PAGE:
China revised its official coronavirus death toll in Wuhan, the original epicenter of the outbreak, by around 50% on Friday, citing new statistical evidence that has emerged as the city begins to reopen following months of lockdown.
The reassessment counted 1,290 more deaths, bringing the death toll in the city where the outbreak was first recorded to 3,869. The revision came amid global efforts to produce more accurate data — and growing suspicions among experts and world leaders over how China’s death toll could remain relatively low even as death counts surge across the United States and Europe.
Zhao Lijian, a spokesman for the Chinese foreign ministry, insisted on Friday that this revision in no way indicated a cover-up and is based purely on standard efforts to take into account deaths that were previously miscounted or excluded.
But President Donald Trump tweeted Friday that China’s numbers were even higher than officials there have disclosed, saying the deaths are “far higher than the U.S., not even close!”
Nationwide, China has reported a total of around 83,760 cases of coronavirus and 4,632 deaths. Italy has reported a much higher rate of death among those diagnosed with the virus, with more than 172,400 cases and around 22,745 deaths. The United States has reported around 672,000 cases and more than 33,800 deaths.
Jude Blanchette, who leads China studies at the Center for Strategic and International Studies, said he doesn’t see it as coincidental that China publicly revised its numbers at a time of extraordinary international skepticism over how the relatively low death count compared to other hot spots around the world.
But he also said it is entirely possible that, like officials elsewhere, China is gaining new information about how many deaths previously classified as natural causes were in fact linked to the virus. Even in the United States, major discrepancies have emerged over how different states are counting and classifying deaths of people diagnosed with the virus and experts say the U.S. death toll and case count are likely widely underestimated.
Several other countries have also revised their death tolls as they roll out new methods for counting the dead, expanding from just tallying hospital deaths to also including home deaths and deaths in nursing homes. Testing shortages and deaths in patients who contracted the virus but also had underlying conditions have only added to confusion over accurate counts.
“It’s naive to think there’s not a degree of politicization going on,” Blanchette said about China’s revised numbers. “But on the other hand, statistics aren’t meaningless in China and there are increasing limitations to how much China can mess with the numbers.”
Trump has accused the World Health Organization of having “pushed China’s misinformation about the virus” and suspended U.S. financial support to the U.N. agency earlier this week. U.S. allies widely criticized that decision, although other leaders have expressed skepticism that China has been forthcoming about its own outbreak.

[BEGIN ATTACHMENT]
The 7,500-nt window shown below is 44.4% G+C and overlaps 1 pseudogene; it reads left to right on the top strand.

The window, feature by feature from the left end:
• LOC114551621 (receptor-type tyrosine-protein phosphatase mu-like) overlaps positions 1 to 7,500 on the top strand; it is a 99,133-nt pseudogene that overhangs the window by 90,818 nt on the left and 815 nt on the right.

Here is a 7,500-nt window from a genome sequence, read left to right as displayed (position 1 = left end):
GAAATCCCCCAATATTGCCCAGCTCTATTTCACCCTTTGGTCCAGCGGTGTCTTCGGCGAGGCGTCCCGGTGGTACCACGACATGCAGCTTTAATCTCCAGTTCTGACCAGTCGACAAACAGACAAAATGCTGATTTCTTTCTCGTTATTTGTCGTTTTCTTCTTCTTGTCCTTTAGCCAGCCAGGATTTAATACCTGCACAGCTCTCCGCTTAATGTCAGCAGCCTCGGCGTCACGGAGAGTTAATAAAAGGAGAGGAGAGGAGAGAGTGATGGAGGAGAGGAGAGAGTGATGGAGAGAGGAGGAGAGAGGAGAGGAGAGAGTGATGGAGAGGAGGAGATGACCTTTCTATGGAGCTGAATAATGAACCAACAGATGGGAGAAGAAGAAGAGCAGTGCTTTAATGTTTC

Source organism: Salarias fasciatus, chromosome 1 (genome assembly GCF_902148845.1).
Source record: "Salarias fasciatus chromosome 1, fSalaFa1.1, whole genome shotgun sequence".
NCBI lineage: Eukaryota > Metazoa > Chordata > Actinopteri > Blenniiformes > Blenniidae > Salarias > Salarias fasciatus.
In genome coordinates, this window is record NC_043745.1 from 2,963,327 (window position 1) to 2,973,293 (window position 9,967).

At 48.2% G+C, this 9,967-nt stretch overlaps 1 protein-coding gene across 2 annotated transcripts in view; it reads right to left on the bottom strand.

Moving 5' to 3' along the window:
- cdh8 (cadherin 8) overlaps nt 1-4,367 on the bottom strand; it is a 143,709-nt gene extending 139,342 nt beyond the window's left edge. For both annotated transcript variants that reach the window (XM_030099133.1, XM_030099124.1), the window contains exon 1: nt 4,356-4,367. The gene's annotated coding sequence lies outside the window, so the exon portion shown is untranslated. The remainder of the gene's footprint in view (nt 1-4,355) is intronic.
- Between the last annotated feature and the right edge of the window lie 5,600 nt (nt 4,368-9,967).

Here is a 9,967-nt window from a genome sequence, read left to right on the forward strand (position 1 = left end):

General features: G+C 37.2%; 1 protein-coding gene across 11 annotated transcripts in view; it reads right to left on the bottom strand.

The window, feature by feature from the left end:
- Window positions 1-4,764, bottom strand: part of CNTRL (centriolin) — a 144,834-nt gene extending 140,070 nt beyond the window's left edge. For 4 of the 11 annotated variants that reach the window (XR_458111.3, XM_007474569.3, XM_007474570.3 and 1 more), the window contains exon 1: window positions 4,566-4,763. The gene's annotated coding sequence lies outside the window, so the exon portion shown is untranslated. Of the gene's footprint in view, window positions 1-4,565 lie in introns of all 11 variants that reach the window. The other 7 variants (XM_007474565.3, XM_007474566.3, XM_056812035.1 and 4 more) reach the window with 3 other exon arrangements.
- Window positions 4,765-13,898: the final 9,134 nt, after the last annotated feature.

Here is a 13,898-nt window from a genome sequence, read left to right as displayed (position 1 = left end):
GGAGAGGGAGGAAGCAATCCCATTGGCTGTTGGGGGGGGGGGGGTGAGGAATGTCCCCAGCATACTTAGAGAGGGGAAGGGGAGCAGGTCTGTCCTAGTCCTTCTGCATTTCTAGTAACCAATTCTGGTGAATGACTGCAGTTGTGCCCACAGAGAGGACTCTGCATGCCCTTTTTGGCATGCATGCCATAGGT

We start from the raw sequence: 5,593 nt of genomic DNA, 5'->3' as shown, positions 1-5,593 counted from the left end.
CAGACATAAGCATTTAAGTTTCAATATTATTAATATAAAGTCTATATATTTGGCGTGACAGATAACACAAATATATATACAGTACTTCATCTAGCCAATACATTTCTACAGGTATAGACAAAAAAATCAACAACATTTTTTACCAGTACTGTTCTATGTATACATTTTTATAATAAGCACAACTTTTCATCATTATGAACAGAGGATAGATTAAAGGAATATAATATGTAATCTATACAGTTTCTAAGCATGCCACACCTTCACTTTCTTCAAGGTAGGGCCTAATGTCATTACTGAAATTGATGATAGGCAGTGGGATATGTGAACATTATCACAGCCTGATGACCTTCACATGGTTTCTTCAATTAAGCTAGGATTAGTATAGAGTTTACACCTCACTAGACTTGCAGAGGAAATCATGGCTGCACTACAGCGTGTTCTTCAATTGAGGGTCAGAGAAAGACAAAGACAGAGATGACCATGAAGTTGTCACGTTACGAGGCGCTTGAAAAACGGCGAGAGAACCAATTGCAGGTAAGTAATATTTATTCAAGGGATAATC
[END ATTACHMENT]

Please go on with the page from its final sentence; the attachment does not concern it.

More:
In an interview with the Financial Times that published Thursday, French President Emmanuel Macron said “let’s not be so naive as to say [China has] been much better at handling this.”
“We don’t know,” he said. “There are clearly things that have happened that we don’t know about.”
Facing mounting calls for more information about how many people died from the virus in Hubei province, Blanchette said China found itself in a conundrum where it faced skepticism for its initial death count and would likely face skepticism for any revisions as well.
“China is in a position where it’s damned if it doesn’t, damned if it does,” Blanchette said.
Wuhan reopened earlier this month, allowing residents to leave the city for the first time in 76 days, as long as they passed health checks confirming they were not sick or exposed to the virus.
Meanwhile, in China, officials are now raising alarm over a growing number of cases reported in people who recently entered the country from abroad. Officials have introduced dramatic new restrictions on foreigners entering the country, citing concerns over imported infections from other hot spots. China also recently began classifying asymptomatic individuals who test positive for the virus separately from other cases.
The focus on imported infections, Blanchette said, signals that even if the country later revises its death toll or case numbers again, China’s Communist Party has created a blueprint that will allow Beijing to maintain the narrative that new infections can be blamed on returnees and foreigners and were “beyond its control.”
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The Washington Post’s Rick Noack contributed to this report from Berlin.